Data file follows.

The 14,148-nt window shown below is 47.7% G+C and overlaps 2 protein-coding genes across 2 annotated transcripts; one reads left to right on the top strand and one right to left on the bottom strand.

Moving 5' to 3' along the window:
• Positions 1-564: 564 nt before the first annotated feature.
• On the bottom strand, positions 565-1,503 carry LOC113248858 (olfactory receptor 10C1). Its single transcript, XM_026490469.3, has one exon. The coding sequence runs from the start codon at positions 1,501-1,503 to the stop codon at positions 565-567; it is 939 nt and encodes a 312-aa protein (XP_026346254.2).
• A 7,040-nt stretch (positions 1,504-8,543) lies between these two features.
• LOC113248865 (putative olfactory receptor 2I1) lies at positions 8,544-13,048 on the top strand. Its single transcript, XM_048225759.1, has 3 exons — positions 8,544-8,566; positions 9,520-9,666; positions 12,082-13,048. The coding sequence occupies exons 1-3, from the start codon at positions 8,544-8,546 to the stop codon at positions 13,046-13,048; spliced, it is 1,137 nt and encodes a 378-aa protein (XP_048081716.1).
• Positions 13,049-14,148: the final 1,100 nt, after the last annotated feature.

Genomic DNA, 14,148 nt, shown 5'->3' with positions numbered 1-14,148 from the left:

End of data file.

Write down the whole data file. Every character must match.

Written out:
The 14,148-nt window shown below is 47.7% G+C and overlaps 2 protein-coding genes across 2 annotated transcripts; one reads left to right on the top strand and one right to left on the bottom strand.

Moving 5' to 3' along the window:
• Positions 1-564: 564 nt before the first annotated feature.
• On the bottom strand, positions 565-1,503 carry LOC113248858 (olfactory receptor 10C1). Its single transcript, XM_026490469.3, has one exon. The coding sequence runs from the start codon at positions 1,501-1,503 to the stop codon at positions 565-567; it is 939 nt and encodes a 312-aa protein (XP_026346254.2).
• A 7,040-nt stretch (positions 1,504-8,543) lies between these two features.
• LOC113248865 (putative olfactory receptor 2I1) lies at positions 8,544-13,048 on the top strand. Its single transcript, XM_048225759.1, has 3 exons — positions 8,544-8,566; positions 9,520-9,666; positions 12,082-13,048. The coding sequence occupies exons 1-3, from the start codon at positions 8,544-8,546 to the stop codon at positions 13,046-13,048; spliced, it is 1,137 nt and encodes a 378-aa protein (XP_048081716.1).
• Positions 13,049-14,148: the final 1,100 nt, after the last annotated feature.

Genomic DNA, 14,148 nt, shown 5'->3' with positions numbered 1-14,148 from the left: